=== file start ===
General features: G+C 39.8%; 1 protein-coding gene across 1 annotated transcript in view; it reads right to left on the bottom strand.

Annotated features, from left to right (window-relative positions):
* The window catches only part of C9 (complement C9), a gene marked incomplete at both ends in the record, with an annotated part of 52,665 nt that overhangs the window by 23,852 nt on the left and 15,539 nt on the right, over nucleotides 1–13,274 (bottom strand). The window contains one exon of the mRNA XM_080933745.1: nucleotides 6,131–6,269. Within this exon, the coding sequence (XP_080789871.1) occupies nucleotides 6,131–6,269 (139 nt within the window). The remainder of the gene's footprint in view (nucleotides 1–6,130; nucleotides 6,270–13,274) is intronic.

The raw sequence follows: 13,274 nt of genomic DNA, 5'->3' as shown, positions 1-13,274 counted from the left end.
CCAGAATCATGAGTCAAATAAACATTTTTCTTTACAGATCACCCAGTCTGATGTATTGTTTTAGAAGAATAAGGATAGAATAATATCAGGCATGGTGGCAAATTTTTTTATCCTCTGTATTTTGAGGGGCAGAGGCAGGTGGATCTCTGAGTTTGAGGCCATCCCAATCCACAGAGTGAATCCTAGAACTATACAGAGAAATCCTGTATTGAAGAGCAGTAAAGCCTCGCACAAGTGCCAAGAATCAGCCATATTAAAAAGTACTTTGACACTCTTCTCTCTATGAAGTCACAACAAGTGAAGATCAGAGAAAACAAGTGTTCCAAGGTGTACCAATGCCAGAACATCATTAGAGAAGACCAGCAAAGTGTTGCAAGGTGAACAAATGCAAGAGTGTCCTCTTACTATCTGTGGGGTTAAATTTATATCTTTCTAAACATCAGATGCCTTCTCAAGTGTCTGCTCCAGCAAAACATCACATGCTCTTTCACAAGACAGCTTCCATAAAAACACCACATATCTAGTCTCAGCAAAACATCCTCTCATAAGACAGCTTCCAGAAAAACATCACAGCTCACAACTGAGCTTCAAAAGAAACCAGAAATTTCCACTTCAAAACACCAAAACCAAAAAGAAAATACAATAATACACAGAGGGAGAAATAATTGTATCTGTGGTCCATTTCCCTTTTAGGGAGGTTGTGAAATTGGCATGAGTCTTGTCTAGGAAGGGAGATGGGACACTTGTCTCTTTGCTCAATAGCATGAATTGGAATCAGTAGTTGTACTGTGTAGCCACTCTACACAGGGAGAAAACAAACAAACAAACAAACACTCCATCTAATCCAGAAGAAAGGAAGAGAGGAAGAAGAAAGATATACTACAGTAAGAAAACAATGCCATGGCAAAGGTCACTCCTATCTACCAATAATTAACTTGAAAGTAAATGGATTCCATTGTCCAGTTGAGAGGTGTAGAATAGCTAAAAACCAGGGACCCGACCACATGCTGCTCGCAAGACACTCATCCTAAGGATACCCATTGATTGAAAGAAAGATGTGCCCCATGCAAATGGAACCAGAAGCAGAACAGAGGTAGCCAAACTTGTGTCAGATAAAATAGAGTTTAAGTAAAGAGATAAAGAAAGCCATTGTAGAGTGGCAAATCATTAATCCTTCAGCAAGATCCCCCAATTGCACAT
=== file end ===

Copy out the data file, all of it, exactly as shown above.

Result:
General features: G+C 39.8%; 1 protein-coding gene across 1 annotated transcript in view; it reads right to left on the bottom strand.

Annotated features, from left to right (window-relative positions):
* The window catches only part of C9 (complement C9), a gene marked incomplete at both ends in the record, with an annotated part of 52,665 nt that overhangs the window by 23,852 nt on the left and 15,539 nt on the right, over nucleotides 1–13,274 (bottom strand). The window contains one exon of the mRNA XM_080933745.1: nucleotides 6,131–6,269. Within this exon, the coding sequence (XP_080789871.1) occupies nucleotides 6,131–6,269 (139 nt within the window). The remainder of the gene's footprint in view (nucleotides 1–6,130; nucleotides 6,270–13,274) is intronic.

The raw sequence follows: 13,274 nt of genomic DNA, 5'->3' as shown, positions 1-13,274 counted from the left end.
CCAGAATCATGAGTCAAATAAACATTTTTCTTTACAGATCACCCAGTCTGATGTATTGTTTTAGAAGAATAAGGATAGAATAATATCAGGCATGGTGGCAAATTTTTTTATCCTCTGTATTTTGAGGGGCAGAGGCAGGTGGATCTCTGAGTTTGAGGCCATCCCAATCCACAGAGTGAATCCTAGAACTATACAGAGAAATCCTGTATTGAAGAGCAGTAAAGCCTCGCACAAGTGCCAAGAATCAGCCATATTAAAAAGTACTTTGACACTCTTCTCTCTATGAAGTCACAACAAGTGAAGATCAGAGAAAACAAGTGTTCCAAGGTGTACCAATGCCAGAACATCATTAGAGAAGACCAGCAAAGTGTTGCAAGGTGAACAAATGCAAGAGTGTCCTCTTACTATCTGTGGGGTTAAATTTATATCTTTCTAAACATCAGATGCCTTCTCAAGTGTCTGCTCCAGCAAAACATCACATGCTCTTTCACAAGACAGCTTCCATAAAAACACCACATATCTAGTCTCAGCAAAACATCCTCTCATAAGACAGCTTCCAGAAAAACATCACAGCTCACAACTGAGCTTCAAAAGAAACCAGAAATTTCCACTTCAAAACACCAAAACCAAAAAGAAAATACAATAATACACAGAGGGAGAAATAATTGTATCTGTGGTCCATTTCCCTTTTAGGGAGGTTGTGAAATTGGCATGAGTCTTGTCTAGGAAGGGAGATGGGACACTTGTCTCTTTGCTCAATAGCATGAATTGGAATCAGTAGTTGTACTGTGTAGCCACTCTACACAGGGAGAAAACAAACAAACAAACAAACACTCCATCTAATCCAGAAGAAAGGAAGAGAGGAAGAAGAAAGATATACTACAGTAAGAAAACAATGCCATGGCAAAGGTCACTCCTATCTACCAATAATTAACTTGAAAGTAAATGGATTCCATTGTCCAGTTGAGAGGTGTAGAATAGCTAAAAACCAGGGACCCGACCACATGCTGCTCGCAAGACACTCATCCTAAGGATACCCATTGATTGAAAGAAAGATGTGCCCCATGCAAATGGAACCAGAAGCAGAACAGAGGTAGCCAAACTTGTGTCAGATAAAATAGAGTTTAAGTAAAGAGATAAAGAAAGCCATTGTAGAGTGGCAAATCATTAATCCTTCAGCAAGATCCCCCAATTGCACAT